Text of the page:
Wife/stoker and I were really screamin' on the Screamer yesterday. We probably coulda hit 60 on the downhills except it was all flat........
RANS V3 (steel), RANS V-Rex, RANS Screamer
Must ... resist!
One of the milestones in life occurs when you can no longer kick your sons' butts at cycling, running, whatever. For myself, in my late 60's, that occurred a long, long time ago, but a new opportunity has arisen. One of my twin sons is local and was a Cat 2 last year, so you can imagine that not a pretty picture cycling-wise. His twin, however, has just moved back to California with wife and 2 y/o son; he is overweight and out of shape. I have every intention of humbling him at every opportunity. Unfortunately, the 30 year difference in our ages means that the slightest effort on his part to get in shape will find me getting crushed. I'm sure others have had similar feelings and experiences.
Volagi - Triple"ized" and Tubeless
daVinci Joint Venture
Anybody got 1st hand experience rowing? I'd be safer in a dory than a skull as the 65+ sub-sub-forum is calling to me soon.
Value is in a Quality Ride. Tires & Wheels seal the deal! Bikes = 80s Harding Special/81 AD Olympian/81 Mondia/85 EM Corsa Extra/99 Pinarello/99 Calfee/03 Macalu/04 Tallerico
That which does not kill me has made a massive tactical blunder.
Too often I would hear men boast of the miles covered that day, rarely of what they had seen. Louis L'Amour
'07 Giant Cypress WSD "Radagast the Beige-and-Black" * '97 (?) Bianchi Premio "Orion" * '09 Trek Allant "The Black Pearl"
Here it is a beautiful Fall day and I am stacking wood in the basement. The old saying about there being two seasons in Maine ("Winter" and "Getting Ready for Winter") is unfortunately too true.
Would much rather be out getting in a nice long ride.
Fuji S10S, Trek 1.1
"The bicycle, in the hands of a novice, is as alert and acute as a spirit-level in the detecting of delicate and vanishing shades of difference in these matters. It notices a rise where your untrained eye would not observe that one existed; it notices any decline which water will run down." -Mark Twain, "Taming the Bicycle"
Here on the 50+ threads most of the posts are pretty civil. Maybe it is because that us mature and older riders are not always trying to prove something. We ride what what we want to ride, not the latest $5000 unobtainium bike of the hour, unless that is what we want to ride. We ride where, and at what speed feels right to us. And that includes what pedal cadence feels right.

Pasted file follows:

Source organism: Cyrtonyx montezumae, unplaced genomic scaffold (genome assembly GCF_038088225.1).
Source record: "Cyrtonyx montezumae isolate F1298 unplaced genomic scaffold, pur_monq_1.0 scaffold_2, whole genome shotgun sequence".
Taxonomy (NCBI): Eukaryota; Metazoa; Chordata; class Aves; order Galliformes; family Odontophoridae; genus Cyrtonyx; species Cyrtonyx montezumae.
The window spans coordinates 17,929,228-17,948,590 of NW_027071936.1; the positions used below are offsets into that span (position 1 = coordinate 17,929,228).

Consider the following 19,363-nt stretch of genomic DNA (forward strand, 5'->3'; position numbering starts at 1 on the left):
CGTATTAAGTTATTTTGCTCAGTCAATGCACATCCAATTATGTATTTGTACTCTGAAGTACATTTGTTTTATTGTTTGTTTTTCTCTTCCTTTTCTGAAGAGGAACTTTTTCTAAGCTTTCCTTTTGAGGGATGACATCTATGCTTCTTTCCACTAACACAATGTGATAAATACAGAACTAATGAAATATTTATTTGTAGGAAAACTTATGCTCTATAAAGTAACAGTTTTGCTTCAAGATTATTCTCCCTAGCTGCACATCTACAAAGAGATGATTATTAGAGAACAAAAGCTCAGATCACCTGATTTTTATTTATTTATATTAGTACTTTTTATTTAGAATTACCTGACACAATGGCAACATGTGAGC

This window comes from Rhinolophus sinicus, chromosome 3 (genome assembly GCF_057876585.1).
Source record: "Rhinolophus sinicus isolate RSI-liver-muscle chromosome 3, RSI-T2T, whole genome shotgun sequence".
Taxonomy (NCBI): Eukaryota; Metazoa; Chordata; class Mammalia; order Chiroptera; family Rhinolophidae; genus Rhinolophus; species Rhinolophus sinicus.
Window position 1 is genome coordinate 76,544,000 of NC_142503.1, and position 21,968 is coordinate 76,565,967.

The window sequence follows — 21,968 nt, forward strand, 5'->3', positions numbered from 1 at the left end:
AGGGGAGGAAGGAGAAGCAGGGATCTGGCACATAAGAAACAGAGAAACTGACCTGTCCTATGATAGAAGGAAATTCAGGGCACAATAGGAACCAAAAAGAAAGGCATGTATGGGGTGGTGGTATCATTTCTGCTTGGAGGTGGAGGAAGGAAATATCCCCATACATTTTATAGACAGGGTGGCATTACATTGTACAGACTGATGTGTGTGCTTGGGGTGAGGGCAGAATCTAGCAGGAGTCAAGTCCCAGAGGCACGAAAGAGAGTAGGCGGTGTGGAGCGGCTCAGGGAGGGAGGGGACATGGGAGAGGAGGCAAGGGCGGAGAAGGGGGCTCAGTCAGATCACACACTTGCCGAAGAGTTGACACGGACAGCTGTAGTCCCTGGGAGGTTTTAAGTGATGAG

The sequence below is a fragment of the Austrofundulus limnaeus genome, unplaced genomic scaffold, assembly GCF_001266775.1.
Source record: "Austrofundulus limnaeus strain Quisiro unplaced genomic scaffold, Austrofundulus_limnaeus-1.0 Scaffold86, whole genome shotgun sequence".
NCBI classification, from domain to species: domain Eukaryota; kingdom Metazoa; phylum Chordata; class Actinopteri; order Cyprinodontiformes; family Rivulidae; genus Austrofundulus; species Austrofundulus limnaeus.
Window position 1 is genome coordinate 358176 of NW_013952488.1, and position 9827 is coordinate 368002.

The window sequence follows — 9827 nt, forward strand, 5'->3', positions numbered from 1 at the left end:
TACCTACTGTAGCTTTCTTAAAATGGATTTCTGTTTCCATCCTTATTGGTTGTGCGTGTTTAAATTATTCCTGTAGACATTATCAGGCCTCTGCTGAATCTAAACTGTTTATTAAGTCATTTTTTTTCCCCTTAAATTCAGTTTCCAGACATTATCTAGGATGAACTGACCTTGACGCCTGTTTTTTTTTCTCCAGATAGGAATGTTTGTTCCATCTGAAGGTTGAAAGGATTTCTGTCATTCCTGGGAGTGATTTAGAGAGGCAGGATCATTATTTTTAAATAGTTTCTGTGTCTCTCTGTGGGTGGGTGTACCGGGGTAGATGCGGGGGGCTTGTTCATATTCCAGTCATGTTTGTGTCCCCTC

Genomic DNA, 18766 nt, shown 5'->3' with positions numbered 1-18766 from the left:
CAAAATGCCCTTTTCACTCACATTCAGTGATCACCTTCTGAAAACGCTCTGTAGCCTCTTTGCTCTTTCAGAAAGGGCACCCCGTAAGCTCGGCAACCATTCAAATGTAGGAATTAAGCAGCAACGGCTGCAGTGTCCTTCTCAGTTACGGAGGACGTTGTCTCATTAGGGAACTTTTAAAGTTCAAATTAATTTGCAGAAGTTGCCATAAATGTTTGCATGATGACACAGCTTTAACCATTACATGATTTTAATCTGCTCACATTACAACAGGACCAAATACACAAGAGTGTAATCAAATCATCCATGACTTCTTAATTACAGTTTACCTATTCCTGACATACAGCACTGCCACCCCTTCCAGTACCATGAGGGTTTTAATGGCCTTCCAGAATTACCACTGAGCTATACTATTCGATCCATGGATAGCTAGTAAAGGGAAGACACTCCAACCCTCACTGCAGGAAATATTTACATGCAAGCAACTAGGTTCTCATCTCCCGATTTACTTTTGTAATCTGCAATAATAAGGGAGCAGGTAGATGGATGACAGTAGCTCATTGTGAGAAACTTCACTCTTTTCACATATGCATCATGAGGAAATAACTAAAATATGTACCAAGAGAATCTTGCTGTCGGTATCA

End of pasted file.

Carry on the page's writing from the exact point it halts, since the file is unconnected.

I guess what Im trying to say is that most of us are not trying to prove anything, and there are some things about getting older is really a good thing.
PS If you try to suck in your gut when some pretty young thing walks by you are not quite there yet!!!!
Had the bike rack rigged on the truck,... bikes all loaded.... had all my gear on and ...the phone rings. The last wagon of hay is ready to be picked up. Buggers..... unload the bikes... take the rack off (hitch mount) and head off. At least that was the last wagon (50 tons this year). When I got home... I loaded the rack and the bikes back on. From the looks of the weather prognosticators.... this will be the last of the truly warm days. I'm good with that... got the cool/cold stuff out and ready....
Last edited by Robes; 09-28-13 at 10:18 AM.
Tell me about it! And I'm only half done.
My Book: Drive, Ride, Repeat: The Mostly-True Account of a Cross-Country Car and Bicycle Adventure
Out here on the opposite corner of the country we're getting ready for winter by...um... well... riding. Sorry.
Not meaning to rub a sore spot Sculptor7 but today was, indeed a fine day for a ride. I did 40 miles in SE Massachusetts - crisp and clear early in the ride and warming nicely by mid morning. Many cyclists out today, I believe doing a fund raiser for cancer. Consider that you are healthy and able to stack wood. I will be 75 next month and am delighted to say I'm getting faster (slightly) each year. I'm still feeling a bit high from the ride.
One of the things I miss is the firewood process. I have always enjoyed the cutting, limbing, rounding, splitting, stacking, using and ash disposal process. Didn't enjoy climbing up on a steel roof to clean the chimney. But, that was just part of the price.
As a side note: Wonder how many practice starting a fire? Especially when sub-zero and a tall chimney it can take some skill. Or, like one of my friends, he sends his elementary school kids out for the propane torch. It is their job to get the campfire, wood stove, or whatever going after he puts in the fuel.
No sympathy here - I love splitting and stacking wood, especially on a crisp fall day!
NaturalGas heats my pretend wood stove .. it came with the house, as such.
This is just me.
When I climb on a bike, I think of it as laborious as chopping wood. It's a chore.
However, if you get on some Kentucky rolling roads, you can fire down one hill and darn near coast all the way up the next roller.
I call this free wood.
So when I'm padding my climbing numbers by going up and down rollers, I think of it as getting free wood.
I'd use this expression, but no one would know what I was talking about, and someone would make a dirty joke about it.
BTW, I got no free wood today. I had to earn what few feet I climbed.
Signature line for rent.